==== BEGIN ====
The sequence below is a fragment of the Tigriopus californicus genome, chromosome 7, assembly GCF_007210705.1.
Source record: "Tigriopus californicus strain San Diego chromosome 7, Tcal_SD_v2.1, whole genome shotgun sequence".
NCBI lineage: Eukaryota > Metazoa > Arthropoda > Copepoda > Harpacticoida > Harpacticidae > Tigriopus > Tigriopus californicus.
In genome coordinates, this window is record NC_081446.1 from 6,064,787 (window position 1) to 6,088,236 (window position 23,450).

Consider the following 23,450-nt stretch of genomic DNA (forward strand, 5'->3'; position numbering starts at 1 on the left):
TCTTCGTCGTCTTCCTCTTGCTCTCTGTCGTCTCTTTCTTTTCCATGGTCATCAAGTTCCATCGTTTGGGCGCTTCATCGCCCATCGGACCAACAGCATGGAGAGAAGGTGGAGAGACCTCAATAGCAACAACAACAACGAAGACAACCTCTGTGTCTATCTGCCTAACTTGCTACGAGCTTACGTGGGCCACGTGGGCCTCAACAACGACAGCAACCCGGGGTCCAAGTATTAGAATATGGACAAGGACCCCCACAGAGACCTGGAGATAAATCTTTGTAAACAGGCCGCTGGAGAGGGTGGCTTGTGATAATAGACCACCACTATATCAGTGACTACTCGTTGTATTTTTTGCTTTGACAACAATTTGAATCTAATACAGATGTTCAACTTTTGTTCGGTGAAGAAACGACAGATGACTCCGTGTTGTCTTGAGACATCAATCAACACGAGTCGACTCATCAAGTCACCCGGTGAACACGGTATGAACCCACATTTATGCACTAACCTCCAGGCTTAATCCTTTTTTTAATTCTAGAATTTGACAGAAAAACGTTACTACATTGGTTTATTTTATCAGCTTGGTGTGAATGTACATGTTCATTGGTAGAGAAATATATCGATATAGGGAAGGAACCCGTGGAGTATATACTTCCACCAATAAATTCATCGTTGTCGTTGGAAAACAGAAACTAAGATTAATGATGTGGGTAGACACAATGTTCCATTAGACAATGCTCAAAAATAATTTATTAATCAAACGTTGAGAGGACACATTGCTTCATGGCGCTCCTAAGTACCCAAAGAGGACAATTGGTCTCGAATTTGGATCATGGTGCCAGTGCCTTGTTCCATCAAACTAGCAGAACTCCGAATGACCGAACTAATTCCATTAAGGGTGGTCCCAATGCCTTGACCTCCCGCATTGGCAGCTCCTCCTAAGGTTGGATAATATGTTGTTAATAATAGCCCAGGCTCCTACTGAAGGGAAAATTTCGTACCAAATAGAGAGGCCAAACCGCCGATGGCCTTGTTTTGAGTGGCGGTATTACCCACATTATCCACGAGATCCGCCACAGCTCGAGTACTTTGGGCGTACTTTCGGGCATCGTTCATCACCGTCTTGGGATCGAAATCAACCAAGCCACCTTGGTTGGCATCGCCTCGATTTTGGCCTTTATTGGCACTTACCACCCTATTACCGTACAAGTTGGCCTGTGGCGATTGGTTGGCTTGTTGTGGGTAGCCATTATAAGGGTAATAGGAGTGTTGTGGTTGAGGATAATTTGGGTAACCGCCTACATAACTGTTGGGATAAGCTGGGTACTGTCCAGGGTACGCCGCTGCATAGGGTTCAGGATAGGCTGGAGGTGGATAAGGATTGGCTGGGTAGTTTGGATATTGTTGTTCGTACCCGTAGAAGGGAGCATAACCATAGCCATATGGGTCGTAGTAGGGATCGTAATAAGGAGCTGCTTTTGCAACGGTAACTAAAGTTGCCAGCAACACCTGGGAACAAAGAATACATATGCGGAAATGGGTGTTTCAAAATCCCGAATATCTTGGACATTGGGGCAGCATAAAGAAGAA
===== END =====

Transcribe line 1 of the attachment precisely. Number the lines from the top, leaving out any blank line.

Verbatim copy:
The sequence below is a fragment of the Tigriopus californicus genome, chromosome 7, assembly GCF_007210705.1.